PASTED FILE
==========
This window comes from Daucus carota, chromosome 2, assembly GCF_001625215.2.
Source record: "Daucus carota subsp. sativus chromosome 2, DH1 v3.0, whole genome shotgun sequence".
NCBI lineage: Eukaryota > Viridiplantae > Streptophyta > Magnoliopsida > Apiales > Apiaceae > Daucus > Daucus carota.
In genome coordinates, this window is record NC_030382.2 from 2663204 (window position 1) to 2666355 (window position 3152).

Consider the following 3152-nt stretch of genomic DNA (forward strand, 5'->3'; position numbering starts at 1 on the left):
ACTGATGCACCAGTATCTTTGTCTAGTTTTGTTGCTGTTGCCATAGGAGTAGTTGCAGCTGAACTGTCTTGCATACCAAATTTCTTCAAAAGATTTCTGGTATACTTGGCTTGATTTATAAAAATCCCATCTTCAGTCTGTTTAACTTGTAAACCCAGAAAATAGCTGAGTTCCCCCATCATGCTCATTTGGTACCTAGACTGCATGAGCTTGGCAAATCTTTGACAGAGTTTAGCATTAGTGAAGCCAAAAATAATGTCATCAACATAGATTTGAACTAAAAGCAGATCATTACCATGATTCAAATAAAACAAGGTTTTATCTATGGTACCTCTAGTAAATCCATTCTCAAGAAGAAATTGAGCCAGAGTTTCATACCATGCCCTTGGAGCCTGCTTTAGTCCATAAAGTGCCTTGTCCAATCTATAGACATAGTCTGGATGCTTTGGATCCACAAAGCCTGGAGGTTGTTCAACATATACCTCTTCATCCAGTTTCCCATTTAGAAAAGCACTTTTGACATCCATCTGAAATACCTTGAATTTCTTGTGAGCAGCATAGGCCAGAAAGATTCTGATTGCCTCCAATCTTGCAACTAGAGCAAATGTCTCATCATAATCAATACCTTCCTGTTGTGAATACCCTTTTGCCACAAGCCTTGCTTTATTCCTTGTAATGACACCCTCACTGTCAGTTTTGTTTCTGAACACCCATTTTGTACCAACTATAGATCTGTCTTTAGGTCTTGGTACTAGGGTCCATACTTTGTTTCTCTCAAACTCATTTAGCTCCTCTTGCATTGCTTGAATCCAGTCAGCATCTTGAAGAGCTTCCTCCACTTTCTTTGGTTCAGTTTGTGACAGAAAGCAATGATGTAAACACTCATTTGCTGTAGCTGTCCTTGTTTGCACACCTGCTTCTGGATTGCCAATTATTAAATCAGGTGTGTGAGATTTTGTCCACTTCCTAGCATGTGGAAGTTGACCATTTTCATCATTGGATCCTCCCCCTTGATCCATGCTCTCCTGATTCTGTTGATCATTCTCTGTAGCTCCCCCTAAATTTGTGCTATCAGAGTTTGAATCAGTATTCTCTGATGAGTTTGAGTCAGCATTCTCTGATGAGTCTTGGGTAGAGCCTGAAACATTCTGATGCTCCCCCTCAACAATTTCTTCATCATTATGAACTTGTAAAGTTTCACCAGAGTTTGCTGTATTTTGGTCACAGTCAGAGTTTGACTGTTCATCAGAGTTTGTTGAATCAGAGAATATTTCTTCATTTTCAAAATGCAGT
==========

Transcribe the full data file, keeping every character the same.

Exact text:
This window comes from Daucus carota, chromosome 2, assembly GCF_001625215.2.
Source record: "Daucus carota subsp. sativus chromosome 2, DH1 v3.0, whole genome shotgun sequence".
NCBI lineage: Eukaryota > Viridiplantae > Streptophyta > Magnoliopsida > Apiales > Apiaceae > Daucus > Daucus carota.
In genome coordinates, this window is record NC_030382.2 from 2663204 (window position 1) to 2666355 (window position 3152).

Consider the following 3152-nt stretch of genomic DNA (forward strand, 5'->3'; position numbering starts at 1 on the left):
ACTGATGCACCAGTATCTTTGTCTAGTTTTGTTGCTGTTGCCATAGGAGTAGTTGCAGCTGAACTGTCTTGCATACCAAATTTCTTCAAAAGATTTCTGGTATACTTGGCTTGATTTATAAAAATCCCATCTTCAGTCTGTTTAACTTGTAAACCCAGAAAATAGCTGAGTTCCCCCATCATGCTCATTTGGTACCTAGACTGCATGAGCTTGGCAAATCTTTGACAGAGTTTAGCATTAGTGAAGCCAAAAATAATGTCATCAACATAGATTTGAACTAAAAGCAGATCATTACCATGATTCAAATAAAACAAGGTTTTATCTATGGTACCTCTAGTAAATCCATTCTCAAGAAGAAATTGAGCCAGAGTTTCATACCATGCCCTTGGAGCCTGCTTTAGTCCATAAAGTGCCTTGTCCAATCTATAGACATAGTCTGGATGCTTTGGATCCACAAAGCCTGGAGGTTGTTCAACATATACCTCTTCATCCAGTTTCCCATTTAGAAAAGCACTTTTGACATCCATCTGAAATACCTTGAATTTCTTGTGAGCAGCATAGGCCAGAAAGATTCTGATTGCCTCCAATCTTGCAACTAGAGCAAATGTCTCATCATAATCAATACCTTCCTGTTGTGAATACCCTTTTGCCACAAGCCTTGCTTTATTCCTTGTAATGACACCCTCACTGTCAGTTTTGTTTCTGAACACCCATTTTGTACCAACTATAGATCTGTCTTTAGGTCTTGGTACTAGGGTCCATACTTTGTTTCTCTCAAACTCATTTAGCTCCTCTTGCATTGCTTGAATCCAGTCAGCATCTTGAAGAGCTTCCTCCACTTTCTTTGGTTCAGTTTGTGACAGAAAGCAATGATGTAAACACTCATTTGCTGTAGCTGTCCTTGTTTGCACACCTGCTTCTGGATTGCCAATTATTAAATCAGGTGTGTGAGATTTTGTCCACTTCCTAGCATGTGGAAGTTGACCATTTTCATCATTGGATCCTCCCCCTTGATCCATGCTCTCCTGATTCTGTTGATCATTCTCTGTAGCTCCCCCTAAATTTGTGCTATCAGAGTTTGAATCAGTATTCTCTGATGAGTTTGAGTCAGCATTCTCTGATGAGTCTTGGGTAGAGCCTGAAACATTCTGATGCTCCCCCTCAACAATTTCTTCATCATTATGAACTTGTAAAGTTTCACCAGAGTTTGCTGTATTTTGGTCACAGTCAGAGTTTGACTGTTCATCAGAGTTTGTTGAATCAGAGAATATTTCTTCATTTTCAAAATGCAGT